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Ornithine decarboxylase antizyme finder (OAF): fast and reliable detection of antizymes with frameshifts in mRNAs.

Bekaert M, Ivanov IP, Atkins JF, Baranov PV - BMC Bioinformatics (2008)

Bottom Line: OAF can also be useful for identifying novel antizyme sequences when run with relaxed parameters.It is anticipated that OAF will be used for EST and genome annotation purposes.OAF outputs sequence annotations in fasta, genbank flat file or XML format.

View Article: PubMed Central - HTML - PubMed

Affiliation: School of Biology and Environmental Science, University College Dublin, Belfield, Dublin 4, Ireland. mbekaert@gmail.com

ABSTRACT

Background: Ornithine decarboxylase antizymes are proteins which negatively regulate cellular polyamine levels via their affects on polyamine synthesis and cellular uptake. In virtually all organisms from yeast to mammals, antizymes are encoded by two partially overlapping open reading frames (ORFs). A +1 frameshift between frames is required for the synthesis of antizyme. Ribosomes change translation phase at the end of the first ORF in response to stimulatory signals embedded in mRNA. Since standard sequence analysis pipelines are currently unable to recognise sites of programmed ribosomal frameshifting, proper detection of full length antizyme coding sequences (CDS) requires conscientious manual evaluation by a human expert. The rapid growth of sequence information demands less laborious and more cost efficient solutions for this problem. This manuscript describes a rapid and accurate computer tool for antizyme CDS detection that requires minimal human involvement.

Results: We have developed a computer tool, OAF (ODC antizyme finder) for identifying antizyme encoding sequences in spliced or intronless nucleic acid sequenes. OAF utilizes a combination of profile hidden Markov models (HMM) built separately for the products of each open reading frame constituting the entire antizyme coding sequence. Profile HMMs are based on a set of 218 manually assembled antizyme sequences. To distinguish between antizyme paralogs and orthologs from major phyla, antizyme sequences were clustered into twelve groups and specific combinations of profile HMMs were designed for each group. OAF has been tested on the current version of dbEST, where it identified over six thousand Expressed Sequence Tags (EST) sequences encoding antizyme proteins (over two thousand antizyme CDS in these ESTs are non redundant).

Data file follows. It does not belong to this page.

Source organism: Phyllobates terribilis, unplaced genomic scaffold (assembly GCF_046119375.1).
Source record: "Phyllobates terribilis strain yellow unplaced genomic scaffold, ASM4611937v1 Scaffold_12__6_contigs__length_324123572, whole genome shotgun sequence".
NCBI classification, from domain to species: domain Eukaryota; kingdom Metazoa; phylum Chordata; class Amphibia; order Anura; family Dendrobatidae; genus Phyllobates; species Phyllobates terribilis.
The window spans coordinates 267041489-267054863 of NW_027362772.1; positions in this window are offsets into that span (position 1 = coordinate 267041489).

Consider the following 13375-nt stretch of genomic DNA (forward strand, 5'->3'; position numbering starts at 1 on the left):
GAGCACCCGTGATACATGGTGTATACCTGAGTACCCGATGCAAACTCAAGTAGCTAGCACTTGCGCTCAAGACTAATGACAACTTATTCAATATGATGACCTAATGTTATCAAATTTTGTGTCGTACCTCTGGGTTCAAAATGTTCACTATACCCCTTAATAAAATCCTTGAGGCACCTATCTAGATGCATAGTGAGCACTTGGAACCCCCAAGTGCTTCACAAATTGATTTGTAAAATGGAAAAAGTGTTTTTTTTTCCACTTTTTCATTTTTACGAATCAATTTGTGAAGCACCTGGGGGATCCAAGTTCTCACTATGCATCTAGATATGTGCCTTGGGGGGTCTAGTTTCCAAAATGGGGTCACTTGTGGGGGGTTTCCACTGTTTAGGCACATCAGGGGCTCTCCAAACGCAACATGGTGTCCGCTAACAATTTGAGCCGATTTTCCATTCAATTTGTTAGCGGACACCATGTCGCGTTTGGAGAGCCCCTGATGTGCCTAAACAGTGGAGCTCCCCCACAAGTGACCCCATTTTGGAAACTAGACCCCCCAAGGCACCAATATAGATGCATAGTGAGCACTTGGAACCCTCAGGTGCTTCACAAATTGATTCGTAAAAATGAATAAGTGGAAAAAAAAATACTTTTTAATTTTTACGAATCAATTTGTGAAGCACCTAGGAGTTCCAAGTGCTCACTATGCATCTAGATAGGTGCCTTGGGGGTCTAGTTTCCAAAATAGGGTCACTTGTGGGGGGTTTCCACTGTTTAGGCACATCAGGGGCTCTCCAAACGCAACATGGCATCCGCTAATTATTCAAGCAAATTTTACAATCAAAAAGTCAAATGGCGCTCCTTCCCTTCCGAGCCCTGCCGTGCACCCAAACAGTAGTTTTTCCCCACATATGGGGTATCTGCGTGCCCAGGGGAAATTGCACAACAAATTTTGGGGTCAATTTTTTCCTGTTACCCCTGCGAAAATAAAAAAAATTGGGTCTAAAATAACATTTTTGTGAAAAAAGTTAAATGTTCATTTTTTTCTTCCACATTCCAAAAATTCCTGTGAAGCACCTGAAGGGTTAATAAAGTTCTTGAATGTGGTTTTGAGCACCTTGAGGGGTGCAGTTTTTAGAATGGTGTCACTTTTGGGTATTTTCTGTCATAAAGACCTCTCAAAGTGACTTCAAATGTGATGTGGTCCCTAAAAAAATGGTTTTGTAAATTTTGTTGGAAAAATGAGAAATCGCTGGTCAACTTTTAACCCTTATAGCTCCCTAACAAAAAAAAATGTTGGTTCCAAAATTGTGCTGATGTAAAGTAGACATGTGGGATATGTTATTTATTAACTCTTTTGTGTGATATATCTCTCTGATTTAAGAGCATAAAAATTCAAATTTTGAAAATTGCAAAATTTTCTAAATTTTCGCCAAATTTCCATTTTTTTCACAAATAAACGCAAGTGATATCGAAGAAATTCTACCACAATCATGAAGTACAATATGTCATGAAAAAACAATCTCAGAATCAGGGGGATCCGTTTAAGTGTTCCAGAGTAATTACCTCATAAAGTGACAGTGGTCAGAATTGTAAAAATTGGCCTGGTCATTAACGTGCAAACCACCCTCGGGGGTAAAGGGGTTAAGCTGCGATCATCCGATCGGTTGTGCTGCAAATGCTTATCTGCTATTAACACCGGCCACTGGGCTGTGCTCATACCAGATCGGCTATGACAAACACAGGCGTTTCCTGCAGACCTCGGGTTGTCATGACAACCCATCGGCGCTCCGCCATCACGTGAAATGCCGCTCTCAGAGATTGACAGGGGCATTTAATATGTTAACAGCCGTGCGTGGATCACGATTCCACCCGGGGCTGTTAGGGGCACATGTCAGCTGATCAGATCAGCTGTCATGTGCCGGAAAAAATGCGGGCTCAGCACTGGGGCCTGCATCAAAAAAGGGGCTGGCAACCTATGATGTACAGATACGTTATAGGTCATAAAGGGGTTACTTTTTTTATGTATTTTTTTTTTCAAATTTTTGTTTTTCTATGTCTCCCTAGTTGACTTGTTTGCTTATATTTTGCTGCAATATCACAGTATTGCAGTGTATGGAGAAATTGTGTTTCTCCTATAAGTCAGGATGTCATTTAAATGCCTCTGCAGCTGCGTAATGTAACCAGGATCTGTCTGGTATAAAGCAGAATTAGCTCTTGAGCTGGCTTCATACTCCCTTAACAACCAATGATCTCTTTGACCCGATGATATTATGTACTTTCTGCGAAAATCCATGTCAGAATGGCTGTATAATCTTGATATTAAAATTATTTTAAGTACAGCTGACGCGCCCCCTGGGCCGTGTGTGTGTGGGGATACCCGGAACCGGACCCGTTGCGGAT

Conclusion: OAF performs well on raw EST sequences and mRNA sequences derived from genomic annotations. OAF will be used for the future updates of the RECODE database. OAF can also be useful for identifying novel antizyme sequences when run with relaxed parameters. It is anticipated that OAF will be used for EST and genome annotation purposes. OAF outputs sequence annotations in fasta, genbank flat file or XML format. The OAF web interface and the source code are freely available at http://recode.ucc.ie/oaf/ and at a mirror site http://recode.genetics.utah.edu/oaf/.

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OAZ clustering. A circular tree of OAZ sequences representing clustering that has been used to design profile-HMMs used by OAF.
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Figure 3: OAZ clustering. A circular tree of OAZ sequences representing clustering that has been used to design profile-HMMs used by OAF.

Mentions: To design profile HMMs exploited by OAF, we used a collection of protein sequences derived from mRNA fragments using manually assembled ESTs. These sequences were described in some detail in a recent antizyme review [10] and are available in this article as an Additional File 1 (manualOAZs.fasta). Evolutionary distances between protein sequences were estimated using a Neighbour-Joining algorithm and poisson correction evolutionary model implemented in MEGA3.1 program [37]. Based on these distances, sequences were clustered into 12 homologous groups for which separate pairs of profile HMMs were designed using HMMER [38]. These HMMs are used to allow discrimination among different antizyme paralogs and to permit approximate estimation of the taxonomic origins of antizyme encoding sequences. The clustering is shown on the tree generated with MEGA3.1 (see Figure 3).